Given that Antonoff has never bore a particularly special ability as a singer in any technical sense, it’s often the charisma that he captures and conveys through his impassioned performances and mighty vocal melodies that can make his delivery as a vocalist follow through with an impressive amount of intensity.  Not only, therefore, do the production quirks across Gone Now not play to the artist’s strengths at all as a singer, in that Antonoff struggles to translate his charm through the tangles of clumsy instrumentation, but he also makes some significant missteps when it comes to his approach to performing across much of the record.  Rather than sitting within his comfortable mid-range, Antonoff chooses to reach into his falsetto at various points throughout the tracklisting, which, once again, alludes to a serious miscalculation of his fortes as a vocalist.  The sharp outbursts of shrill singing on Everybody Lost Somebody, as well as the anaemic, breathy falsetto during the bridge section, simply work to the detriment of one of the few songs from Gone Now to cut through with some particularly vigorous melodies, even if the horn licks are once again impaired by the feeble filter that appears at multiple points across the album.  Not only is the closing track, Foreign Girls, introduced by more of this tinny trumpet filter, but Antonoff also chooses to kickstart perhaps his most heartfelt ballad on the entire record with his frail falsetto.  Whilst fragile singing in a vocalist’s upper register is commonly used to emphasise a state of emotional vulnerability reflected in the lyrics, there nevertheless exists a line between an endearingly muted and fractured performance and a delivery that is so pallid as to not convey any semblance of emotion whatsoever, and Antonoff’s falsetto on Foreign Girls unfortunately leans more towards the latter.  With cuts like the aforementioned Goodmorning applying clunky autotune and squawky overdubbing to the musician’s vocal delivery, Antonoff does very little to complement his singing across the course of Gone Now and the end product stands as one of his least inspired albums to date as a result.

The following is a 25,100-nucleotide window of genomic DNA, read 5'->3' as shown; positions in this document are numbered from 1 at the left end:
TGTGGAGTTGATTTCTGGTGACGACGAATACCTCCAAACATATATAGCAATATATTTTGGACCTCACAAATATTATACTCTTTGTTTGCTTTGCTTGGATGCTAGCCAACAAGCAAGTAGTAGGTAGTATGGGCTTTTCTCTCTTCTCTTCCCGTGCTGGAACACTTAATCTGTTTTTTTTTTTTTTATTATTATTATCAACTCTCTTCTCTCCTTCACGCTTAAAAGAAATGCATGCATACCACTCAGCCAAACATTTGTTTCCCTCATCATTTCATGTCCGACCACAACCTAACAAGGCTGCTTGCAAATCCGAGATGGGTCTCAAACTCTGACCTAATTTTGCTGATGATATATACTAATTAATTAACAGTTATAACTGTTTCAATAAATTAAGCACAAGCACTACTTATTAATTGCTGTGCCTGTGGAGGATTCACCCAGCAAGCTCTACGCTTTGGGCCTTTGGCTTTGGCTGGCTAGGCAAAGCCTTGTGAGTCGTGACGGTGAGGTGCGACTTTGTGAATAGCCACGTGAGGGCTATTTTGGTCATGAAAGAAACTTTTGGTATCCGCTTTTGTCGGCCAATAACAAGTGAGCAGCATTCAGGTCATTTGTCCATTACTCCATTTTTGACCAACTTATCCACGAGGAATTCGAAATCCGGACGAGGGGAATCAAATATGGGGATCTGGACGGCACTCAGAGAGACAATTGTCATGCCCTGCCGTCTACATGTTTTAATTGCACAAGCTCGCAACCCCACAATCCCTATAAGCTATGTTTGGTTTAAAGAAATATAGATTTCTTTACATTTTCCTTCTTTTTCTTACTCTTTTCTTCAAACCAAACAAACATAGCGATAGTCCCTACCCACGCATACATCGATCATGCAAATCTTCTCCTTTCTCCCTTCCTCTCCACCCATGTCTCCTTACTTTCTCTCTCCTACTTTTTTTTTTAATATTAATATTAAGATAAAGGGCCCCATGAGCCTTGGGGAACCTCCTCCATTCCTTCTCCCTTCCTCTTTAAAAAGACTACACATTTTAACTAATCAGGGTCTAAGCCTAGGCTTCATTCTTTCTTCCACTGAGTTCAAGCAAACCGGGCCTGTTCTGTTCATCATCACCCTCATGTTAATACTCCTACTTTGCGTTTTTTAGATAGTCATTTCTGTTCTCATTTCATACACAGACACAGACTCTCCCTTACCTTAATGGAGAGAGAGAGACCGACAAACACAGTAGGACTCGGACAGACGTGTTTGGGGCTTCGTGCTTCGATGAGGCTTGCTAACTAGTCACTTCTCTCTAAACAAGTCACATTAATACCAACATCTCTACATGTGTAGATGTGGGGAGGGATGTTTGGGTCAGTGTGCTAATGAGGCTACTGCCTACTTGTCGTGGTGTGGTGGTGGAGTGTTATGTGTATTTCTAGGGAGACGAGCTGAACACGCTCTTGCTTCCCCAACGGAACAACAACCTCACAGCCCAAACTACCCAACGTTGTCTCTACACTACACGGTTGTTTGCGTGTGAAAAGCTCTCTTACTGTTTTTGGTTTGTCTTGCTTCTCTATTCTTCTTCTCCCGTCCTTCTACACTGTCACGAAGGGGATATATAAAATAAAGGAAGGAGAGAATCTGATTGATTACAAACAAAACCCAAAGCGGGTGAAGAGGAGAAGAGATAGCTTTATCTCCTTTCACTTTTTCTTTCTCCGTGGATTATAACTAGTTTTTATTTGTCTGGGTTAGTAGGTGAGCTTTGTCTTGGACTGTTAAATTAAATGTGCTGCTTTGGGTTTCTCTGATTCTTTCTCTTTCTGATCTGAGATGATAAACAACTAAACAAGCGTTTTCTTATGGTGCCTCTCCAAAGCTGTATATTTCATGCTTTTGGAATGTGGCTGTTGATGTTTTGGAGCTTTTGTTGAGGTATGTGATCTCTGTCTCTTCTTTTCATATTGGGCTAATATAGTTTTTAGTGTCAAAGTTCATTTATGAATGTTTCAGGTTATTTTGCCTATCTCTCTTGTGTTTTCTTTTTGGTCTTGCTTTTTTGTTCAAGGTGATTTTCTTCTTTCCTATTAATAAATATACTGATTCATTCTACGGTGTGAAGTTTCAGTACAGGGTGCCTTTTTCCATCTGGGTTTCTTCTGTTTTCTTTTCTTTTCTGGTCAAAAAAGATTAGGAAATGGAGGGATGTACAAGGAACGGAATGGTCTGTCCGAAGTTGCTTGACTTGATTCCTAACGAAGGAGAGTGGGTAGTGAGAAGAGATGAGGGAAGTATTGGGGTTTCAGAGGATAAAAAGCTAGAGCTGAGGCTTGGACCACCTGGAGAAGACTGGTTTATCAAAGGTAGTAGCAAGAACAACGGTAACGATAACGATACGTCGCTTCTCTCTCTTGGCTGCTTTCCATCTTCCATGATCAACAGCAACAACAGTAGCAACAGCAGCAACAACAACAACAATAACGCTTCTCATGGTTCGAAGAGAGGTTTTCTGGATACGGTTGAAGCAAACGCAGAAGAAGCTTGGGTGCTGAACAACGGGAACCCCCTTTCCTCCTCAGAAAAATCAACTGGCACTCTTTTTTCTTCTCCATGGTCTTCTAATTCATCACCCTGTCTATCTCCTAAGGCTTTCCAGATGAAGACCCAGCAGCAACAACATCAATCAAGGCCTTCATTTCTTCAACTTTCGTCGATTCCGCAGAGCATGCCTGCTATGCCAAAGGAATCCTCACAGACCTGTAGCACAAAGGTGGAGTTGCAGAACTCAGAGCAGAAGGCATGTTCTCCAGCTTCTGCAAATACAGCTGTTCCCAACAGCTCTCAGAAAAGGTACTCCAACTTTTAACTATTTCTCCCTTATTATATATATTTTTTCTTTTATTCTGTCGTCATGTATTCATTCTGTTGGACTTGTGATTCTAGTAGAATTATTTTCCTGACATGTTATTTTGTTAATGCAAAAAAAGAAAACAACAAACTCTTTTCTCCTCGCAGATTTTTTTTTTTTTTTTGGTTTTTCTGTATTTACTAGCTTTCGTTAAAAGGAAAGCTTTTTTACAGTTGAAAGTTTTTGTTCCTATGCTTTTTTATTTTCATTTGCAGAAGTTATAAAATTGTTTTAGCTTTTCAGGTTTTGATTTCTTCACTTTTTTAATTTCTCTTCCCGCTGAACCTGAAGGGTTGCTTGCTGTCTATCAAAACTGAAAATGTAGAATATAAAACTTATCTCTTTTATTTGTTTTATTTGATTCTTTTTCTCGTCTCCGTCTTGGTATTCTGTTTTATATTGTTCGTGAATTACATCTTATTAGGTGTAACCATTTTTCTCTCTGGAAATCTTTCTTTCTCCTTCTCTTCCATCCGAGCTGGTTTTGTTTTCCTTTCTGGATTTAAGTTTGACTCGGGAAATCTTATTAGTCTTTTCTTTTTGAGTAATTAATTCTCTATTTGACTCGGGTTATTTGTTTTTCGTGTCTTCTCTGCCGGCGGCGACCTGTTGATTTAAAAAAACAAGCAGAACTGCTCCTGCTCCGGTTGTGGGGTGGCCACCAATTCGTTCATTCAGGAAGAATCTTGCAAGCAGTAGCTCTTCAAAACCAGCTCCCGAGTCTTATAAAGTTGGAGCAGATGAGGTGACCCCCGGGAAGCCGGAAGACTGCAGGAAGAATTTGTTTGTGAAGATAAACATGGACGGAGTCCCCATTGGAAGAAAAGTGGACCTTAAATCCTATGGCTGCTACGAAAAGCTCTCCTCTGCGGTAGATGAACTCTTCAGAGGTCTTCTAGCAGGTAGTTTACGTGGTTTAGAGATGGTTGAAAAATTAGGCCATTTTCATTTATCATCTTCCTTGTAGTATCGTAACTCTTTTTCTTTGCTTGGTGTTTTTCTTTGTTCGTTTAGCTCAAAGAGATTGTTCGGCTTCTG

It would seem that the recurring shortcoming apparent across Gone Now is Jack Antonoff’s unwillingness or inability to play to his clear strengths.  Given that Strange Desire very much complemented his most prominent skills as a songwriter, a producer and a performer at the very best of times, it seems less as if Antonoff doesn’t know what his strengths are and how to best emphasise them, rather it comes across as if his artistic vision for Gone Now conflicts with his specialities, or at least as if he wasn’t quite sure how to reconcile these two sides to his artistry across the course of the album.  It’s a shame that the record is as cluttered and chaotic as it is, as there are genuinely some points of melodic robustness and songwriting potential on songs such as All My Heroes and especially the lead single, Don’t Take the Money, largely courtesy of the compositional contributions from Lorde and her palpable chemistry with Antonoff.  Outside of a very narrow selection of examples, however, Gone Now also exhibits Antonoff’s compositional capabilities at their weakest in quite some time.  Ultimately, on Gone Now, Antonoff is seldom successful in pushing past the record’s pop pastiche and production gimmicks in order to craft a release that bolsters the strengths he has displayed so persuasively throughout his career.

 

The Vinyl Verdict: 5.5/10